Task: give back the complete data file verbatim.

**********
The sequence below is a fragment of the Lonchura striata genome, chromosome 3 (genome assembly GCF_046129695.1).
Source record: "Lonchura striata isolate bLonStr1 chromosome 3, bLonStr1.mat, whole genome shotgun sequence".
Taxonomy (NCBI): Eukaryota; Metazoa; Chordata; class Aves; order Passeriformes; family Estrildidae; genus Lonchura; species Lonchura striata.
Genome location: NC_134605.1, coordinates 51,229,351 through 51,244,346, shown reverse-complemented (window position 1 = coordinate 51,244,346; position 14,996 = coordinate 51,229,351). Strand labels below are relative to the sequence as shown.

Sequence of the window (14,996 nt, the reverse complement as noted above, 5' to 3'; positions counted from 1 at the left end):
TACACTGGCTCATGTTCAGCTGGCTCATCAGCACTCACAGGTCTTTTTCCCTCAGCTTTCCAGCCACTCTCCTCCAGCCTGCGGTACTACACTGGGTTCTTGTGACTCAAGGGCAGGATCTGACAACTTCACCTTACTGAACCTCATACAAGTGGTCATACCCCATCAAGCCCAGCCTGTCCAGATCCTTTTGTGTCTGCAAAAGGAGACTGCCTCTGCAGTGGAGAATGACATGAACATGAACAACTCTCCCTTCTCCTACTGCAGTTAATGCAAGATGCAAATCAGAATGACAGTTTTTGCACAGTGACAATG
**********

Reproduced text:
The sequence below is a fragment of the Lonchura striata genome, chromosome 3 (genome assembly GCF_046129695.1).
Source record: "Lonchura striata isolate bLonStr1 chromosome 3, bLonStr1.mat, whole genome shotgun sequence".
Taxonomy (NCBI): Eukaryota; Metazoa; Chordata; class Aves; order Passeriformes; family Estrildidae; genus Lonchura; species Lonchura striata.
Genome location: NC_134605.1, coordinates 51,229,351 through 51,244,346, shown reverse-complemented (window position 1 = coordinate 51,244,346; position 14,996 = coordinate 51,229,351). Strand labels below are relative to the sequence as shown.

Sequence of the window (14,996 nt, the reverse complement as noted above, 5' to 3'; positions counted from 1 at the left end):
TACACTGGCTCATGTTCAGCTGGCTCATCAGCACTCACAGGTCTTTTTCCCTCAGCTTTCCAGCCACTCTCCTCCAGCCTGCGGTACTACACTGGGTTCTTGTGACTCAAGGGCAGGATCTGACAACTTCACCTTACTGAACCTCATACAAGTGGTCATACCCCATCAAGCCCAGCCTGTCCAGATCCTTTTGTGTCTGCAAAAGGAGACTGCCTCTGCAGTGGAGAATGACATGAACATGAACAACTCTCCCTTCTCCTACTGCAGTTAATGCAAGATGCAAATCAGAATGACAGTTTTTGCACAGTGACAATG